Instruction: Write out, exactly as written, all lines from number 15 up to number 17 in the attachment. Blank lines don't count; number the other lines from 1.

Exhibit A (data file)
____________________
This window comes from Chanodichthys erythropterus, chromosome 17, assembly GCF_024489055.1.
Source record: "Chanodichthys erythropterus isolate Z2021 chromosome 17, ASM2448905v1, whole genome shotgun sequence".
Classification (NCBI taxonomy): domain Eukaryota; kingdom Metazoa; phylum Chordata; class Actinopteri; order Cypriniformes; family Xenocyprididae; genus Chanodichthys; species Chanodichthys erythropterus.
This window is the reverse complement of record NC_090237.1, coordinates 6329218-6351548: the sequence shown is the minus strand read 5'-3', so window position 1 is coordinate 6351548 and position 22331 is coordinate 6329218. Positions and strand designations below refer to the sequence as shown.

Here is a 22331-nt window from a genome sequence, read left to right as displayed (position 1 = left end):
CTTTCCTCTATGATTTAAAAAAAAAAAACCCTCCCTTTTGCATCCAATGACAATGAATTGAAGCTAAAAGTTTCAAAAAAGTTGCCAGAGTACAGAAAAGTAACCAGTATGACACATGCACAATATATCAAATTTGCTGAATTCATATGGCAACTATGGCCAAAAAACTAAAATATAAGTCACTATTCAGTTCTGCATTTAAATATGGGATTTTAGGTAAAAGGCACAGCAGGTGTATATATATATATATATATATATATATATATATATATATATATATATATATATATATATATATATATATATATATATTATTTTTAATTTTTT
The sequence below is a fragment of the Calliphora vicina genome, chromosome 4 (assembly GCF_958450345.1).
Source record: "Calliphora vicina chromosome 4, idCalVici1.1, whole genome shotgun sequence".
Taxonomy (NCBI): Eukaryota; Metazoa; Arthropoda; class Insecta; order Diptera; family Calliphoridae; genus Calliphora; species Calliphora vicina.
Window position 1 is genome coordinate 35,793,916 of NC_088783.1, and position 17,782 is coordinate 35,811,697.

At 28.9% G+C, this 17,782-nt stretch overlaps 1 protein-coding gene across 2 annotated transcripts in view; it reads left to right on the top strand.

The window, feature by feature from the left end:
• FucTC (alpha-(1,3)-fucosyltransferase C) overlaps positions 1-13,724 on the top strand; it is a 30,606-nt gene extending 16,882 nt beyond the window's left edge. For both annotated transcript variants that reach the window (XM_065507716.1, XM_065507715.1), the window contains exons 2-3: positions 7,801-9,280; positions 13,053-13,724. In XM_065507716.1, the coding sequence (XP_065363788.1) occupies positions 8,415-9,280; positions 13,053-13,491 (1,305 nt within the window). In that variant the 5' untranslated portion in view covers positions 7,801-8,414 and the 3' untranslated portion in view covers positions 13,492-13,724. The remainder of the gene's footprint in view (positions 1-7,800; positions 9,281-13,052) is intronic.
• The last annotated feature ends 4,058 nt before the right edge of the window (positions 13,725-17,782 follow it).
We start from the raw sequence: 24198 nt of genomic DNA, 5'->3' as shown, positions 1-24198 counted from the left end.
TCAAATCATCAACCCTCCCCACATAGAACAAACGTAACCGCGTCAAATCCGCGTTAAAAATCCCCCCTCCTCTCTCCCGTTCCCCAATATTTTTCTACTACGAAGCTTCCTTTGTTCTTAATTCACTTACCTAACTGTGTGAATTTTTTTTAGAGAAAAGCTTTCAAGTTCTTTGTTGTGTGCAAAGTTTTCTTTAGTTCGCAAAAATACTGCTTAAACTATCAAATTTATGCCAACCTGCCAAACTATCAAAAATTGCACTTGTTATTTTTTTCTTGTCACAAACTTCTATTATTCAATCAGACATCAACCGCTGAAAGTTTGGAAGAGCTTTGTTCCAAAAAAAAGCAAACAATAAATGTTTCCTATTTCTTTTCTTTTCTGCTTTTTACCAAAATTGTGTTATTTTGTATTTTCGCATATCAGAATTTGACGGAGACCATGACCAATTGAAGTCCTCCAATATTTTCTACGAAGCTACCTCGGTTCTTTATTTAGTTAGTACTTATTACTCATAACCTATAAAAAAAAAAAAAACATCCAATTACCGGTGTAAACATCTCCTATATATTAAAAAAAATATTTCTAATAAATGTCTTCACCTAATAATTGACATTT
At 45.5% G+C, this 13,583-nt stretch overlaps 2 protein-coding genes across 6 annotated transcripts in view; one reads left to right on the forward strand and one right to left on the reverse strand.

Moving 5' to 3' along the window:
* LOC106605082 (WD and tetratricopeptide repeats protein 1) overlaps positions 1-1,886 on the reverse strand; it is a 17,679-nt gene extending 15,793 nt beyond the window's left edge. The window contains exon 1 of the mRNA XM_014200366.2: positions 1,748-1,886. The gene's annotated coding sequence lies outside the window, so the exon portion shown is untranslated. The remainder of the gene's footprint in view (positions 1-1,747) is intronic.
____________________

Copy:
We start from the raw sequence: 24198 nt of genomic DNA, 5'->3' as shown, positions 1-24198 counted from the left end.
TCAAATCATCAACCCTCCCCACATAGAACAAACGTAACCGCGTCAAATCCGCGTTAAAAATCCCCCCTCCTCTCTCCCGTTCCCCAATATTTTTCTACTACGAAGCTTCCTTTGTTCTTAATTCACTTACCTAACTGTGTGAATTTTTTTTAGAGAAAAGCTTTCAAGTTCTTTGTTGTGTGCAAAGTTTTCTTTAGTTCGCAAAAATACTGCTTAAACTATCAAATTTATGCCAACCTGCCAAACTATCAAAAATTGCACTTGTTATTTTTTTCTTGTCACAAACTTCTATTATTCAATCAGACATCAACCGCTGAAAGTTTGGAAGAGCTTTGTTCCAAAAAAAAGCAAACAATAAATGTTTCCTATTTCTTTTCTTTTCTGCTTTTTACCAAAATTGTGTTATTTTGTATTTTCGCATATCAGAATTTGACGGAGACCATGACCAATTGAAGTCCTCCAATATTTTCTACGAAGCTACCTCGGTTCTTTATTTAGTTAGTACTTATTACTCATAACCTATAAAAAAAAAAAAAACATCCAATTACCGGTGTAAACATCTCCTATATATTAAAAAAAATATTTCTAATAAATGTCTTCACCTAATAATTGACATTT
At 45.5% G+C, this 13,583-nt stretch overlaps 2 protein-coding genes across 6 annotated transcripts in view; one reads left to right on the forward strand and one right to left on the reverse strand.